Inflation in the United Kingdom could soar to as high as 19% by next year because of high winter-fuel prices, according to a new estimate. Could it happen in the U.S.?
It already has, once. The rate of U.S. inflation skyrocketed to 18% in 1946 after the government ended price controls and rationing put in place during World War II. Inflation also topped 13% in 1981 during the last bout of high U.S. inflation.
But there’s virtually no economist who thinks U.S. inflation is poised to explode well above 10% and reach early 1980s or post-World War II levels.
“Can it happen here? Anything can happen,” said Steve Blitz, a U.S. economist at London-based TS Lombard. “But will inflation go back to double digits? I doubt it.”
The situation in the U.S. and U.K. is very different, economists say.
For one thing, the U.K. is facing perhaps its worst energy shortage in history. The nation is already paying sky-high prices for natural gas and prices could keep going up if Russia further limits fuel exports to the U.K. and Europe over the winter.
Russia, the world’s second-largest producer of natural gas, has cut supplies to Europe after it imposed sanctions following the invasion of Ukraine.
A Citibank economist in London predicted in a new report that escalating natural-gas prices could push U.K. inflation to as high as 19% in 2023 from the current level of 10%. The U.K. only produces a small amount of natural gas itself.
The U.S., on the other hand, is the world’s No. 1 producer of natural gas and it has plenty available. While prices have climbed to a 14-year high, the U.S. is less dependent on natural gas for heating during the winter compared to Europe.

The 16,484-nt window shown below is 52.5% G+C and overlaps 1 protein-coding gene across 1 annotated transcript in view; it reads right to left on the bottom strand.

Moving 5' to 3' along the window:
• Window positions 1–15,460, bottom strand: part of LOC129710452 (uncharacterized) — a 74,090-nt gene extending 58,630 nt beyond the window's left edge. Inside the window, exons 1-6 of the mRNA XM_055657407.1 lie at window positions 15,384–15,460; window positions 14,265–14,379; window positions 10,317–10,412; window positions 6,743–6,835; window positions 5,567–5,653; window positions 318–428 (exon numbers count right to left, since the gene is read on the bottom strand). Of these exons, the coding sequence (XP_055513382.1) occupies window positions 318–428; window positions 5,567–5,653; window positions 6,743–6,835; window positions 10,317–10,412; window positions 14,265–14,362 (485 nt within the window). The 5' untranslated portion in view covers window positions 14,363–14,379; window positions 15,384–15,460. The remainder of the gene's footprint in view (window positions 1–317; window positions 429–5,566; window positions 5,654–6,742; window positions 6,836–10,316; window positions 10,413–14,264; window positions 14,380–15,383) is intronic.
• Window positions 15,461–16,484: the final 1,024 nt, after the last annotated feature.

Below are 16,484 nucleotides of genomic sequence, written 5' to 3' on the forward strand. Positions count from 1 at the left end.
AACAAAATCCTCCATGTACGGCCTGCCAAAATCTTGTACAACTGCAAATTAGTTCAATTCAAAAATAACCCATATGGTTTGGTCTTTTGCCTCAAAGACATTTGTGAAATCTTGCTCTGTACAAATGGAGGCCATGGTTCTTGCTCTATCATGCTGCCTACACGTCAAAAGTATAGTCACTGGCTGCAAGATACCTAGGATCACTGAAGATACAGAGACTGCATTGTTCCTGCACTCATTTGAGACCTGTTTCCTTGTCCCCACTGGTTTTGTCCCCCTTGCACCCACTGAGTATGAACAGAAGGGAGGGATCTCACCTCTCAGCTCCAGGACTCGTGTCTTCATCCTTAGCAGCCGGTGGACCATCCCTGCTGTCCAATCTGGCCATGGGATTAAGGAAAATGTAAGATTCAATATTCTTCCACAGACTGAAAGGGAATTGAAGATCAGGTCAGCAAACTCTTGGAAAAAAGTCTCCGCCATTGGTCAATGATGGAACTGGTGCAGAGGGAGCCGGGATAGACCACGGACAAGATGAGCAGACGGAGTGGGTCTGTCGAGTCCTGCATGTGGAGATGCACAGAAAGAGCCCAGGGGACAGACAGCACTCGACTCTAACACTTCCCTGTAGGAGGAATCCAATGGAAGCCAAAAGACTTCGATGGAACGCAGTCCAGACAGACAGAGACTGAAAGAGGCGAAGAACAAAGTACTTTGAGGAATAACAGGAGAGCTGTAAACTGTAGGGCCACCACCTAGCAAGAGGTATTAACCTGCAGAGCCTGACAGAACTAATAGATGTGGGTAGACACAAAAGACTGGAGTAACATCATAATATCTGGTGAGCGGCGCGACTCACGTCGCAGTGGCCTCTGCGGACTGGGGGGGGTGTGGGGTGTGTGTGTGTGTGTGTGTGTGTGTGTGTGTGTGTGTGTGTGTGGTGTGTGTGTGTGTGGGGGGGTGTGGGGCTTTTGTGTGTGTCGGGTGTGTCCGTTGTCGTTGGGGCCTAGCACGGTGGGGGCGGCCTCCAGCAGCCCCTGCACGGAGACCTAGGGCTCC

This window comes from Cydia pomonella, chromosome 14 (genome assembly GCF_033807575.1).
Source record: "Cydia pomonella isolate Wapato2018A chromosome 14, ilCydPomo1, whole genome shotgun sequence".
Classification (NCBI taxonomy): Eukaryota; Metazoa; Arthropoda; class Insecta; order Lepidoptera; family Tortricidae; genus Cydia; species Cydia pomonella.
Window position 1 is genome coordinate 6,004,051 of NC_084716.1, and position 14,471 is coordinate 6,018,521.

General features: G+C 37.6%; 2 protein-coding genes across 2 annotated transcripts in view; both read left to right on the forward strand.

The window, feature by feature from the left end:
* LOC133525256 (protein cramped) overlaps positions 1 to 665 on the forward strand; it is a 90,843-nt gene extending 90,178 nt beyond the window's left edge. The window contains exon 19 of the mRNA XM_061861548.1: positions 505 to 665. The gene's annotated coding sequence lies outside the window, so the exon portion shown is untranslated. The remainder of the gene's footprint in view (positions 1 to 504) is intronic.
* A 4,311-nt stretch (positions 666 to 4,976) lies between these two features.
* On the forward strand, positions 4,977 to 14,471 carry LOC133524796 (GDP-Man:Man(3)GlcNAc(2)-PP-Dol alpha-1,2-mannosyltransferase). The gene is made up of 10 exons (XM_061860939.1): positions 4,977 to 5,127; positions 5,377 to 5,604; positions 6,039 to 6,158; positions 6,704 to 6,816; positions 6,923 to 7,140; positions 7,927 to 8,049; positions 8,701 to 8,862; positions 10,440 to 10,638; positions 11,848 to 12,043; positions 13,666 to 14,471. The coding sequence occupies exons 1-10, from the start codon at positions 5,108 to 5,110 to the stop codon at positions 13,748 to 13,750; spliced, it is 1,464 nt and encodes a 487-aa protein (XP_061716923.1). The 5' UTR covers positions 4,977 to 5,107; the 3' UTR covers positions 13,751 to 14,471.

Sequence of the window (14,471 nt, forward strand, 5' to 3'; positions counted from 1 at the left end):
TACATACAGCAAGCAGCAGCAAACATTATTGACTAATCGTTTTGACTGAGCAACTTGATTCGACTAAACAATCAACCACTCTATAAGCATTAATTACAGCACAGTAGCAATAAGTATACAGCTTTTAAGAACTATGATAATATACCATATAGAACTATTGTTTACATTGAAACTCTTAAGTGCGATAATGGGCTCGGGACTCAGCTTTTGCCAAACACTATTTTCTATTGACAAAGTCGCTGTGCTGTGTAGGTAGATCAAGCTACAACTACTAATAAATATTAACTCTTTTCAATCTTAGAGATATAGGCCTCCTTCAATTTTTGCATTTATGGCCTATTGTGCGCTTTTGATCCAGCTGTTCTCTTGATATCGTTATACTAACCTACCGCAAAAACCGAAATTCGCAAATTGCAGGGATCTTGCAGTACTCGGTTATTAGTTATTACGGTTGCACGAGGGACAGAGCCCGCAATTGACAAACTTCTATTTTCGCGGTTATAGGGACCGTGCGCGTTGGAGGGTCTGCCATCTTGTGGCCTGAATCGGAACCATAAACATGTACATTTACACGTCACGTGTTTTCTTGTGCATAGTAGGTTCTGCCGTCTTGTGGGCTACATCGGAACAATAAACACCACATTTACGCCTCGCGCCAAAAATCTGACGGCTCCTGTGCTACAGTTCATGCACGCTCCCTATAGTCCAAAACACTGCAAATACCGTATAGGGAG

What’s also exacerbated the problem for the U.K. and Europe are weakening currencies, especially against the dollar.
A weak pound or euro means Europeans have to pay more to buy natural gas from alternative suppliers such as the U.S. or Canada. They also have to pay more for any North American good or service they buy.
That’s adding to their high-inflation readings.
The strong dollar has the opposite effect in the U.S. by making imports cheaper. It’s actually reducing U.S. inflation.
U.S. import prices sank 1.4% in July — they’ve been trending lower since the spring — to mark the first decline in almost a year.
The biggest impact the U.S. will face from soaring winter-fuel prices in the U.K. and Europe, economists say, is potentially slower growth at home.
Europe could tip into recession because of the financial pressure on consumers, especially if central banks raise interest rates high enough to counter inflation. That would curb U.S. exports and tourist revenue.
A slower global economy, however, would help clear up supply bottlenecks that have been a huge contributor to soaring U.S. inflation and make it easier for the Federal Reserve to rein in prices, said chief economist Chris Low of FHN Financial.
That’s another reason U.S. inflation is unlikely to match U.K. levels.
The yearly rate of U.S. inflation climbed to as high as 9.1% in June before tapering off to 8.5% in July. Economists predict inflation could slow again in August.
Just a year and a half ago, inflation was running around 2%.